Following DeSantis’ Lead, States Move To Crack Down On Gender Ideology In The Classroom

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Reagan Reese Contributor
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In the vein of efforts taken by Republican Florida Gov. Ron DeSantis, several states across the country are making moves to restrict gender identity lessons in schools.

In March, Republican Florida Gov. Ron DeSantis signed the “Parental Rights In Education” Act, deemed the “Don’t Say Gay” bill by critics, into law, prohibiting discussions on gender identity and sexual orientation in K-3 classrooms. Legislation similar to DeSantis’ is progressing through the state governments of North Carolina, Iowa and Texas in an effort to prohibit elementary school lessons on sexual orientation and gender identity. (RELATED: Wisconsin School District Puts Students Through A Weeklong Gender Identity Lesson Created By LGBT Activists)

“Florida is setting the example of how to combat age inappropriate content in the classrooms,” Laura Zorc, executive director of Building Education for Students Together, a group focused on parental rights in education, told the Daily Caller News Foundation. “Yes, I do think it is good policy for other states to follow because many school boards are too weak or outnumbered to go against the political current to do what is in the best interest of the students. Besides, these school employees have no right to strip our children of their innocence by teaching lesson plans that sexualize our children.”

In North Carolina, the Senate Education Committee approved the Parents’ Bill of Rights Wednesday which would bar lessons on sexual orientation and gender identity from K-4 classrooms. The bill would require reading materials to be available for parental review and mandate that schools notify parents if a student wishes to change their gender identity.

“We need to let children be children and not expect them to cope with adult topics,” North Carolina state Sen. Amy Galey, co-sponsor of the bill, told the DCNF. “Little children attend school to learn reading and arithmetic not to wrestle with gender theories. If they have questions about those topics, they can ask their parents. Teachers should not push a particular worldview or political point, especially on our most impressionable students.”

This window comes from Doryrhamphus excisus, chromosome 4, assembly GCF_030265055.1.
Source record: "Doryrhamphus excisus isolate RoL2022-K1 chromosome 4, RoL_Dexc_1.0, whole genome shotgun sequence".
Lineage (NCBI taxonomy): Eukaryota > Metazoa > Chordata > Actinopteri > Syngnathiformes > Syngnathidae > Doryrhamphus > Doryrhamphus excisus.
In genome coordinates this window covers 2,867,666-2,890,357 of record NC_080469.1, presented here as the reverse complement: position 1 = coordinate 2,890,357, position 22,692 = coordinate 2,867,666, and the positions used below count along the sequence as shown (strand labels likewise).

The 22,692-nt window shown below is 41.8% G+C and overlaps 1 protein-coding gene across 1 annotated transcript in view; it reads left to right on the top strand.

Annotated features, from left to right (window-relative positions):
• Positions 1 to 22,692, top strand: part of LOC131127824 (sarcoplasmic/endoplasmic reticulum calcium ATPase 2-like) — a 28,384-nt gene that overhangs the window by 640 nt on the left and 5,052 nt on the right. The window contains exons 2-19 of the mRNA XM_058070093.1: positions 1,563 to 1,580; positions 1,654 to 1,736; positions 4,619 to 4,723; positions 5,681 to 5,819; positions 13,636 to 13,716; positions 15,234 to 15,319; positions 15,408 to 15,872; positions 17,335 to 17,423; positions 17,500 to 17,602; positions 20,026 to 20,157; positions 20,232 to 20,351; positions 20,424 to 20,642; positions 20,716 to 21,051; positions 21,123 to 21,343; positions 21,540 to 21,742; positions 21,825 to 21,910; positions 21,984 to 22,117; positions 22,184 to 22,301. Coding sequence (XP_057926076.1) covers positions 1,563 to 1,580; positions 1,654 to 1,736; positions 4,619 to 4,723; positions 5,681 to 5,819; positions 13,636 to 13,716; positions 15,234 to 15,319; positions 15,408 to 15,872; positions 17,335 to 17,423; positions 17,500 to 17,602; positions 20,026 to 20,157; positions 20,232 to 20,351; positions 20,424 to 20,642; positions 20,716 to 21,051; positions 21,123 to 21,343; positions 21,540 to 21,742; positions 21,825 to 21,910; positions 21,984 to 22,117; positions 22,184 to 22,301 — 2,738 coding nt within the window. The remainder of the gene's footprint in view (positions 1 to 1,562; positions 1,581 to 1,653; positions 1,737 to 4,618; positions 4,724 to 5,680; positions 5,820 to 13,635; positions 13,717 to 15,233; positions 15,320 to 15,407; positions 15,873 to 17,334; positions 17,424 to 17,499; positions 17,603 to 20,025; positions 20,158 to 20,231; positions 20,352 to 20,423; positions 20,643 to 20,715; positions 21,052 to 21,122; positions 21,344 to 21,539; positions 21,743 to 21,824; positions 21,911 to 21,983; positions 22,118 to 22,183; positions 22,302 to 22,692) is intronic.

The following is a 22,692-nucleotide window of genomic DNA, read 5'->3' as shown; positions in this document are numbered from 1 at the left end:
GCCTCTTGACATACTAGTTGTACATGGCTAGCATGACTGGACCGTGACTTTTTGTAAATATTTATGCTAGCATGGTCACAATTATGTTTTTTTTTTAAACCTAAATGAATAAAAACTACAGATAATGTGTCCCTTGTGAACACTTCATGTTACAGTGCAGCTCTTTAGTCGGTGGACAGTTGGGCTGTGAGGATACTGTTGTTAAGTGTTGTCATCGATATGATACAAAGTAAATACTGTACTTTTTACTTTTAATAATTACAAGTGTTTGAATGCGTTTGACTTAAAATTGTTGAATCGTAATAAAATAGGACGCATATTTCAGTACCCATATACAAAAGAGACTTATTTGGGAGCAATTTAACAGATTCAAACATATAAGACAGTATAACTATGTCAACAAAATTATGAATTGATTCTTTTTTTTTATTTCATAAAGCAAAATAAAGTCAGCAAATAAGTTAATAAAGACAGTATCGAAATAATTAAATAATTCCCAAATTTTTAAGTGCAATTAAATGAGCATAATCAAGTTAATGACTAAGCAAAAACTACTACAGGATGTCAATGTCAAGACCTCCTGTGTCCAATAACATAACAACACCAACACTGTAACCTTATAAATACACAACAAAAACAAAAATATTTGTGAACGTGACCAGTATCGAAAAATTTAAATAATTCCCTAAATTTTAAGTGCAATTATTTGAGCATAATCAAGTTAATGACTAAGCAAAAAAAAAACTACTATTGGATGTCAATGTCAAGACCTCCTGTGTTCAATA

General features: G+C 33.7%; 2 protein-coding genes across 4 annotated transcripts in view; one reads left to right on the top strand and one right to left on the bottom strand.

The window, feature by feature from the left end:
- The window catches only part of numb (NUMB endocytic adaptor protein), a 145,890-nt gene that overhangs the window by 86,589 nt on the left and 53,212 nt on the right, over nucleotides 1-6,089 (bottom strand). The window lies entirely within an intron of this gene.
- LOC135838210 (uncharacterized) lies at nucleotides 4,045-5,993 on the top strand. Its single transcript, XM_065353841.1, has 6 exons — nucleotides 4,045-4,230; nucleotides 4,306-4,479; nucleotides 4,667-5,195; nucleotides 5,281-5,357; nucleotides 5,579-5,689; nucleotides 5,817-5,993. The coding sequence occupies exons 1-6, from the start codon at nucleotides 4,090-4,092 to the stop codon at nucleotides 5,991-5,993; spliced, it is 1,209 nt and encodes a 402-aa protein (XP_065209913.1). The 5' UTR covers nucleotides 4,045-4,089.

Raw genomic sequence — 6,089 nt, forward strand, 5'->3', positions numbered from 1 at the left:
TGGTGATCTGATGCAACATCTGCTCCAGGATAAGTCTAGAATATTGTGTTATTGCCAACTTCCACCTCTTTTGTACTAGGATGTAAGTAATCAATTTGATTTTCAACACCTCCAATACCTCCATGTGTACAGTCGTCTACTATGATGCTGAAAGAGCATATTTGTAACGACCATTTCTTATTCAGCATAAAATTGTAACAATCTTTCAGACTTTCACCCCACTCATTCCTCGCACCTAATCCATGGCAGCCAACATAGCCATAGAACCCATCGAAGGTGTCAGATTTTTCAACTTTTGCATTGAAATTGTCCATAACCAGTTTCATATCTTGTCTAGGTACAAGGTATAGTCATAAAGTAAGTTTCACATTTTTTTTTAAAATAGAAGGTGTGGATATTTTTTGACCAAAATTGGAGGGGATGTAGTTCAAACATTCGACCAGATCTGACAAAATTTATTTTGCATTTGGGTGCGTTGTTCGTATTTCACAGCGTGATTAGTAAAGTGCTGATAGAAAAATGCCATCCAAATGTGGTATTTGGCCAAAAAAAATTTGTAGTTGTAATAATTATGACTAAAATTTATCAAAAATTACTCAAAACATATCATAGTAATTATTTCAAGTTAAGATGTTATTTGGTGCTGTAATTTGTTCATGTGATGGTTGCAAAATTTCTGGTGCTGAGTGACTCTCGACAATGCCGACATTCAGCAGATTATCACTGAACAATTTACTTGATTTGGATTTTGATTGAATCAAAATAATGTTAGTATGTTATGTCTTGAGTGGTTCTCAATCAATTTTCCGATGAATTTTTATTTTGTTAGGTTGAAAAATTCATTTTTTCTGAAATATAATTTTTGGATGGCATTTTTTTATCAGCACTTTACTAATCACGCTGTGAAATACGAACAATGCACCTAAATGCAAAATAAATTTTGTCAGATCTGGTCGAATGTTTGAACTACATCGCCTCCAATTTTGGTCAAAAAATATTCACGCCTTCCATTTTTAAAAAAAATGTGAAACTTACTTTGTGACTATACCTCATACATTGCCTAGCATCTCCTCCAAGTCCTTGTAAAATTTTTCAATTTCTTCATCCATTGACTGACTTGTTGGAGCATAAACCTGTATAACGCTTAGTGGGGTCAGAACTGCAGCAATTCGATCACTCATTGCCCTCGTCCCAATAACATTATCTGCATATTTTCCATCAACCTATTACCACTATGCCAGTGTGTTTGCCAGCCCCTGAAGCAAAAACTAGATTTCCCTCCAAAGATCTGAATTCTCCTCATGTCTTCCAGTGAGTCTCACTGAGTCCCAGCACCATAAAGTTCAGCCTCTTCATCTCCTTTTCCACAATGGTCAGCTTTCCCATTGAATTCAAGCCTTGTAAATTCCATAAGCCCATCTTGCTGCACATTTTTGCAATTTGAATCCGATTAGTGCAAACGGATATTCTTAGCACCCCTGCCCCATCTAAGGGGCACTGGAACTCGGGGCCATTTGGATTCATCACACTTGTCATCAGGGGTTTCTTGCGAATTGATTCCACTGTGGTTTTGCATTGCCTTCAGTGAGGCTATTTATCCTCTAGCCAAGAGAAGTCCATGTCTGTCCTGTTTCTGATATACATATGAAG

In Iowa, a state Senate panel recommended passage of a bill on Tuesday prohibiting teachers from giving lessons “relating to gender identity” for kindergarten through eighth grade students in public and charter school classrooms.

“The opposition will try to portray us as being anti-LGBTQ, but that simply is not true,” Pam Gronau, an Iowa parent, told Iowa Public Radio in reference to the bill. “I just want to be able to discuss these matters at home with my children in the way that I see fit, as it is my God-given right to do.”

Introduced on Tuesday, a Texas bill would bar the instruction of sexual orientation or gender identity in K-8 public schools and prohibit educators from distributing “health-related questionnaires” without parental permission. The bills are expected to gain Republican support to pass, according to the Texas Tribune.

“This divisive and dehumanizing roster of bills has the government interfering into our most personal decisions and seeks to ban any honest conversations about race, gender identity and sexual orientation,” Ricardo Martinez, CEO of Equality Texas, an LGBTQ organization, told the Texas Tribune.

Students leave Westport High School on March 11, 2010 in Kansas City, Missouri. The High School is among 29 in a district of 61 schools that will close due to the new budget plan that is making the cuts to ward off bankruptcy. (Photo by G. Newman Lowrance/Getty Images)

Students leave Westport High School on March 11, 2010 in Kansas City, Missouri. The High School is among 29 in a district of 61 schools that will close due to the new budget plan that is making the cuts to ward off bankruptcy. (Photo by G. Newman Lowrance/Getty Images)

In October, the Florida Board of Education approved new rules that require public schools to provide bathrooms and locker rooms on the basis of biological sex rather than gender identity; the Arkansas House sent a similar piece of legislation to the Senate on Wednesday.

The Missouri House committee had a hearing for several bills on Tuesday, including one that would require students to join sports teams on the basis of biological sex.

“As I campaigned this last year, I promised that I would do what I could to make sure all of our students are safe and comfortable in their bathrooms at school,” Arkansas Republican Rep. Mary Bentley, a sponsor of the bill, told the DCNF. “This common sense legislation will require that girls use the girls‘ bathroom and that boys use the boys’ bathroom based on their sex at birth.”

DeSantis’ office did not immediately respond to the DCNF’s request for comment.

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